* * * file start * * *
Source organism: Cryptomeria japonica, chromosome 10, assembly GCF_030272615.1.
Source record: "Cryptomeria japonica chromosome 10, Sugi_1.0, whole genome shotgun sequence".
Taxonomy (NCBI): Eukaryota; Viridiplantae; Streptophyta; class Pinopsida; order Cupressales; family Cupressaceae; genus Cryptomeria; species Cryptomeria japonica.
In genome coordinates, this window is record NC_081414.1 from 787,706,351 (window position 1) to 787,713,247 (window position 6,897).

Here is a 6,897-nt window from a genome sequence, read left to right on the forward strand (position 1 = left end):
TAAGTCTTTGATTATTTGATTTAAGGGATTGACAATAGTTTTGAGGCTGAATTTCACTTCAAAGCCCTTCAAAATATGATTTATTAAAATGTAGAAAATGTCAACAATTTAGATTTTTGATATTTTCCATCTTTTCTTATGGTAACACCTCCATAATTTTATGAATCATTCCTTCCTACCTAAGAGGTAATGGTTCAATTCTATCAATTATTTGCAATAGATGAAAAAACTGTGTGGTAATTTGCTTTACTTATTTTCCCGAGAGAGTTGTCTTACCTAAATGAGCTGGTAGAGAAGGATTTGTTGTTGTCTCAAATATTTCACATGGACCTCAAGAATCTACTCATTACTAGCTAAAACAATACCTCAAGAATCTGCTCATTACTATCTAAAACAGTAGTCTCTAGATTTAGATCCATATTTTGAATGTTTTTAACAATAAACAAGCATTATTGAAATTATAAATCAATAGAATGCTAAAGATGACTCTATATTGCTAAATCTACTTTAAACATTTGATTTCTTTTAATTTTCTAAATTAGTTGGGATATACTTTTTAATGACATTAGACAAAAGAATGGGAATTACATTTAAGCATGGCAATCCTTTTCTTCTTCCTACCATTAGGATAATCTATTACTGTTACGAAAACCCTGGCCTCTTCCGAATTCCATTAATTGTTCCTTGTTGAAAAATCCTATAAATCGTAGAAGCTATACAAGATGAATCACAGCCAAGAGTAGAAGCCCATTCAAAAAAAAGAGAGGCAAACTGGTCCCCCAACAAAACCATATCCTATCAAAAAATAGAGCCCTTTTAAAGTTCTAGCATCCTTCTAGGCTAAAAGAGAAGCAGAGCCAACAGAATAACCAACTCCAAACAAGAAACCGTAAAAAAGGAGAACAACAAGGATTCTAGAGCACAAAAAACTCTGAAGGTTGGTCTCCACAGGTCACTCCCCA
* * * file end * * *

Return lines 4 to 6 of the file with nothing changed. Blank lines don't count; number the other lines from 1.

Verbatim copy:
In genome coordinates, this window is record NC_081414.1 from 787,706,351 (window position 1) to 787,713,247 (window position 6,897).

Here is a 6,897-nt window from a genome sequence, read left to right on the forward strand (position 1 = left end):
TAAGTCTTTGATTATTTGATTTAAGGGATTGACAATAGTTTTGAGGCTGAATTTCACTTCAAAGCCCTTCAAAATATGATTTATTAAAATGTAGAAAATGTCAACAATTTAGATTTTTGATATTTTCCATCTTTTCTTATGGTAACACCTCCATAATTTTATGAATCATTCCTTCCTACCTAAGAGGTAATGGTTCAATTCTATCAATTATTTGCAATAGATGAAAAAACTGTGTGGTAATTTGCTTTACTTATTTTCCCGAGAGAGTTGTCTTACCTAAATGAGCTGGTAGAGAAGGATTTGTTGTTGTCTCAAATATTTCACATGGACCTCAAGAATCTACTCATTACTAGCTAAAACAATACCTCAAGAATCTGCTCATTACTATCTAAAACAGTAGTCTCTAGATTTAGATCCATATTTTGAATGTTTTTAACAATAAACAAGCATTATTGAAATTATAAATCAATAGAATGCTAAAGATGACTCTATATTGCTAAATCTACTTTAAACATTTGATTTCTTTTAATTTTCTAAATTAGTTGGGATATACTTTTTAATGACATTAGACAAAAGAATGGGAATTACATTTAAGCATGGCAATCCTTTTCTTCTTCCTACCATTAGGATAATCTATTACTGTTACGAAAACCCTGGCCTCTTCCGAATTCCATTAATTGTTCCTTGTTGAAAAATCCTATAAATCGTAGAAGCTATACAAGATGAATCACAGCCAAGAGTAGAAGCCCATTCAAAAAAAAGAGAGGCAAACTGGTCCCCCAACAAAACCATATCCTATCAAAAAATAGAGCCCTTTTAAAGTTCTAGCATCCTTCTAGGCTAAAAGAGAAGCAGAGCCAACAGAATAACCAACTCCAAACAAGAAACCGTAAAAAAGGAGAACAACAAGGATTCTAGAGCACAAAAAACTCTGAAGGTTGGTCTCCACAGGTCACTCCCCA